“Pediatrics Plus is a specialized pediatric healthcare provider. We utilize a unique and innovative blended service model designed to produce the best outcomes for children. Pediatrics Plus operates with a very progressive mindset.”


Faces of Freedom - Antranelia's

Faces of Freedom - Antranelia's son

Faces of Freedom - Antranelia's

I am writing to express my concern about the funding for the Succeed Scholarship. This scholarship provided financial assistance to my son which allowed him to attend the Access Academy School. He has made so much progress since enrolling in 2019.

I am humbly requesting that funding for this scholarship continue to be provided which allows students at the Access School to receive instruction in a smaller group setting that is more conducive for learning.

– Antranelia, parent

Click here to learn more about the Succeed Scholarship!


Faces of Freedom - Korey

Faces of Freedom - Korey

Faces of Freedom - Korey

My wife and I found ourselves adopting a special needs child as we are approaching our 60s. By adopting our son, we were able to remove him from an unstable home and keep him out of the foster care system, but the public school system was unable to handle his special needs. He was falling farther behind and growing more frustrating. The Succeed Scholarship has enabled us to not only get Korey the education he needs at Access, but also afford the multiple therapies that he needs to eventually succeed as an individual. The Succeed Scholarship is essential to our ability to raise him well.

– Steve, parent

(This story was also shared in the Arkansas Democrat Gazette in more depth. Click here to read the article.)

Click here to learn more about the Succeed Scholarship!


Faces of Freedom - Owen

Faces of Freedom - Owen

Faces of Freedom - Owen

It is difficult to put into words just how much the Arkansas Succeed Scholarship has meant to our family. We became recipients of it for the first time this year, and it made it possible for our son, Owen, to not only receive a quality education but also get the one-on-one care that he has needed for so long.

Owen suffers from PANS/PANDAS and has since he was about four years old. This immunocompromising disease means he has symptoms that mimic ASD, Bipolar Disorder, DMDD, Oppositional Defiance, ADHD, as well as ticks and various other behavioral issues in response to illness. His body immediately attacks his brain when it encounters any kind of infection resulting in episodes of extreme irritability, mood swings, aggression, inability to focus, and even memory loss.

For years, we have moved from public school to public school only to have him placed in one ALE program after another. We were repeatedly told that this was our only option besides homeschooling (which is unfortunately not an option for us since both myself and my husband work full-time).

We were also told that because he had missed so much academically in ALE, he would need remediation in all subjects even if he could transition to a regular classroom. We knew that Owen was capable of so much more. We also knew that private schools offered smaller class sizes and sincerely felt that this environment would allow Owen the accommodations he required while giving him a solid education.

Wanting to give him his best possible chance, we sold what we could and took out loans from family members in order to place him in a private school in Bryant. The change was immediate. Owen thrived. He obtained All-A honor roll for the whole year and actually made friends for the first time in his life.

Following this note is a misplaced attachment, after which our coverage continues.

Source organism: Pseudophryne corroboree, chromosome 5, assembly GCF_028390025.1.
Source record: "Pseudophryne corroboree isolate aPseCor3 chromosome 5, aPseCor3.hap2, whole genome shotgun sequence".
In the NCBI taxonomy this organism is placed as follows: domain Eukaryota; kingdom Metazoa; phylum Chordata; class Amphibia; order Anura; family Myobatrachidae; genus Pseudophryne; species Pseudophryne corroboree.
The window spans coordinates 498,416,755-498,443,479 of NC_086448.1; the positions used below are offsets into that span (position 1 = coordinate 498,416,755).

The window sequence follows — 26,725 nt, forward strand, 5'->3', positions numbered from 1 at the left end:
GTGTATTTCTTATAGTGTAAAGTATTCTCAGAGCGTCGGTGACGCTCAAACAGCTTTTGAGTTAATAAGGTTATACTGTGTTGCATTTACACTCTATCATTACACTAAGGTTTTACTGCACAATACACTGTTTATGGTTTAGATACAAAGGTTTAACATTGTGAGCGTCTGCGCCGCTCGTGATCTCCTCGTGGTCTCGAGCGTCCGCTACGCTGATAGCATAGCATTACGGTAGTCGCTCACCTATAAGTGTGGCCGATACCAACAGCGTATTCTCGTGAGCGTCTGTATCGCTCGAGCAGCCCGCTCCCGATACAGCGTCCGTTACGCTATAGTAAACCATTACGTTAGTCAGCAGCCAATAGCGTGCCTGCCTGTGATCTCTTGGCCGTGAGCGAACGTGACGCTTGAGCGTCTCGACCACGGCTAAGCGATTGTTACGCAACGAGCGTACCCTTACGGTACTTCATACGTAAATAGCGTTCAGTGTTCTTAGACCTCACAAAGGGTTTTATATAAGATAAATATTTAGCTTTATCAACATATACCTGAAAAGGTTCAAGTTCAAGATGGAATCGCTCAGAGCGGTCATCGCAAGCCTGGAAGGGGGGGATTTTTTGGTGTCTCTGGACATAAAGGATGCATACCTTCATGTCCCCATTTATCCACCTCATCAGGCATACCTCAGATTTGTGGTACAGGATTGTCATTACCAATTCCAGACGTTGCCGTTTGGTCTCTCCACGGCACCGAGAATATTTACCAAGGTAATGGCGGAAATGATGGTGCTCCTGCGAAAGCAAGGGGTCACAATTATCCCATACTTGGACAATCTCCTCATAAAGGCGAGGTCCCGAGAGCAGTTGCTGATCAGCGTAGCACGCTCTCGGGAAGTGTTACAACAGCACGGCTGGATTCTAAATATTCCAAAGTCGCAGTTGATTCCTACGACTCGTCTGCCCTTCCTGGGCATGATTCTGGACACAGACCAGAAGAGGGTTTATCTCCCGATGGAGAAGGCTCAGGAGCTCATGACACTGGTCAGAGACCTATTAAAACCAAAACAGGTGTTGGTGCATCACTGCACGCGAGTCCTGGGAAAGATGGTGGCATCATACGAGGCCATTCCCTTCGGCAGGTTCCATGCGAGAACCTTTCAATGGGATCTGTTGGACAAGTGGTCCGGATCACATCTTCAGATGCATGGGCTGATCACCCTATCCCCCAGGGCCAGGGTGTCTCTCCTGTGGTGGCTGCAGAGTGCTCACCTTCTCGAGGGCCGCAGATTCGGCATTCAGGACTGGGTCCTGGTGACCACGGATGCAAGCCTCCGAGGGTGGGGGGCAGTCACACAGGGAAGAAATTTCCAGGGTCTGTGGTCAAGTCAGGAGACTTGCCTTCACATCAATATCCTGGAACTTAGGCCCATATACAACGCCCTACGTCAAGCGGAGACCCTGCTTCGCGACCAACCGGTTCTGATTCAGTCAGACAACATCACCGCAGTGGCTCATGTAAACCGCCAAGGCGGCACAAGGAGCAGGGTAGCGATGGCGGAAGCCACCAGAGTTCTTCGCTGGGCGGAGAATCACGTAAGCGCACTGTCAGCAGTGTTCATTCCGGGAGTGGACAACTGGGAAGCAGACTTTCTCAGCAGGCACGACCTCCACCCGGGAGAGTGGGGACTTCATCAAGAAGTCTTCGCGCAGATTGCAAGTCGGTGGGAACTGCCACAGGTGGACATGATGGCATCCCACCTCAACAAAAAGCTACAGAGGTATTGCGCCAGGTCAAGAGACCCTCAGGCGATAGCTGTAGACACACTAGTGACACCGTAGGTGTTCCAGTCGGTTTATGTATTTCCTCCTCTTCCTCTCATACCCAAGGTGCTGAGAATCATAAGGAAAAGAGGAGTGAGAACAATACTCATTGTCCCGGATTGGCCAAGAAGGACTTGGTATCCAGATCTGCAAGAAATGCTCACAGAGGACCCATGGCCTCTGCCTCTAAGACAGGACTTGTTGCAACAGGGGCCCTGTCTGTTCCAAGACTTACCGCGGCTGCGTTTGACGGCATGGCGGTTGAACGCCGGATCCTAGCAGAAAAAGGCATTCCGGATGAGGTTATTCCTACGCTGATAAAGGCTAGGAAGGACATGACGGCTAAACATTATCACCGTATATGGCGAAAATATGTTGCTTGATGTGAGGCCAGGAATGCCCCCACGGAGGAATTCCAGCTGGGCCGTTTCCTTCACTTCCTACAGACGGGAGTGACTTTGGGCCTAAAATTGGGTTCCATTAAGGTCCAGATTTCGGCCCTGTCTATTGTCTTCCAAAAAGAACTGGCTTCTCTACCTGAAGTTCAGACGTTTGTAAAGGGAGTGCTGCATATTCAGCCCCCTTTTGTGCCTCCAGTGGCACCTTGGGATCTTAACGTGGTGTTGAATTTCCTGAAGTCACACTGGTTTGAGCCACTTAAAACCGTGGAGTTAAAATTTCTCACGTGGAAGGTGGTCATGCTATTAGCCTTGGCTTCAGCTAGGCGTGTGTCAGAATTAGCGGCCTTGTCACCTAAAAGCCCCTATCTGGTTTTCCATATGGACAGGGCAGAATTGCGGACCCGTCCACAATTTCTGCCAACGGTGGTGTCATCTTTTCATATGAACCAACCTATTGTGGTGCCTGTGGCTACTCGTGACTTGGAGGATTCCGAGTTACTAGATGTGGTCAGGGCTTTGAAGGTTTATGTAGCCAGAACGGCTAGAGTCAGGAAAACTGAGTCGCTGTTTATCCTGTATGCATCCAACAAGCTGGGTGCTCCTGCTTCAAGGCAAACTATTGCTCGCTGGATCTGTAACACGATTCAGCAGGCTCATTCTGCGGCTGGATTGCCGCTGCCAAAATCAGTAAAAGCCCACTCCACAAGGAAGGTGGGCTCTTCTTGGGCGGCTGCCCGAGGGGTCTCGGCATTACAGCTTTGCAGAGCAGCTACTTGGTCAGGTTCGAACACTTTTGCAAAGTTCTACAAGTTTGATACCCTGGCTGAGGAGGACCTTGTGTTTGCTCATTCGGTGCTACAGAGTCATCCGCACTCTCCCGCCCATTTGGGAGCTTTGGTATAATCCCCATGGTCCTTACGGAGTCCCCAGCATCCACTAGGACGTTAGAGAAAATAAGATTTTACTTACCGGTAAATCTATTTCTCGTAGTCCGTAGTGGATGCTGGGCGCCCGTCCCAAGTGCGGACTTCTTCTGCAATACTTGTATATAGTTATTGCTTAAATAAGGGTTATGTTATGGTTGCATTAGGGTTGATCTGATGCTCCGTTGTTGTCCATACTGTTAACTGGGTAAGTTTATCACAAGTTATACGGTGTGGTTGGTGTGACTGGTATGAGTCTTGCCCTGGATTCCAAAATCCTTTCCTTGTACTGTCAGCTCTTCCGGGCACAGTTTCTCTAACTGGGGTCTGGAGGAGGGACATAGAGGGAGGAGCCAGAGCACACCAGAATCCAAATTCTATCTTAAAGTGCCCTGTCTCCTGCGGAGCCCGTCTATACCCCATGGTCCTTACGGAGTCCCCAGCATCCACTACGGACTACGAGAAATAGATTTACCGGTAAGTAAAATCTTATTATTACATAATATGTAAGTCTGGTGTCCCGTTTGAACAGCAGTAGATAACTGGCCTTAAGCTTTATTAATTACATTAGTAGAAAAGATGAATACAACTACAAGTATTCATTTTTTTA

The cost of the tuition though had taken a serious toll on our budget and after two years, we were having to consider putting Owen back in public school despite the fact that this had never been a good environment for him. And then we heard about the Succeed Scholarship.

It truly brings tears to my eyes to think of what this scholarship has given to our family. We were at the end of our financial rope with private school tuition, and this scholarship saved us and our son. Because of the scholarship, our son, who had fallen through the cracks of the educational system was listened to and provided for. Because of this scholarship, he has found a safe learning environment that would not otherwise have been an option for him.

I realize that there is so much pressure on legislators and officials to use state funds effectively. I cannot imagine the weight that must carry for all of those serving our state so selflessly. In regards to this scholarship, please know that words cannot describe how grateful our family (and countless others across the state) is and forever will be. Because of this scholarship, our son is no longer forgotten and hopeless. Because of this scholarship, he is succeeding beyond anything we thought imaginable. Because of this scholarship, we have so much hope for his future. I am immensely proud and thankful to be a resident of a state where even those with extreme challenges are not only considered, but truly cared for. Thank you again for providing this incredible opportunity for families all over Arkansas; it has truly made all the difference.

– Lauren, parent

Click here to learn more about the Succeed Scholarship!


Faces of Freedom - Brady

Faces of Freedom - Brady

We are so thankful that our son, Brady, is a Succeed Scholarship recipient. He is able to attend Compass Academy, where they are better equipped to help each individual child thrive based on how they learn. Brady enjoys going to school, and they are so passionate about helping each kid be successful at their own pace. We are so thankful that the Succeed Scholarship provides him that opportunity!

– Wendy, parent

Click here to learn more about the Succeed Scholarship!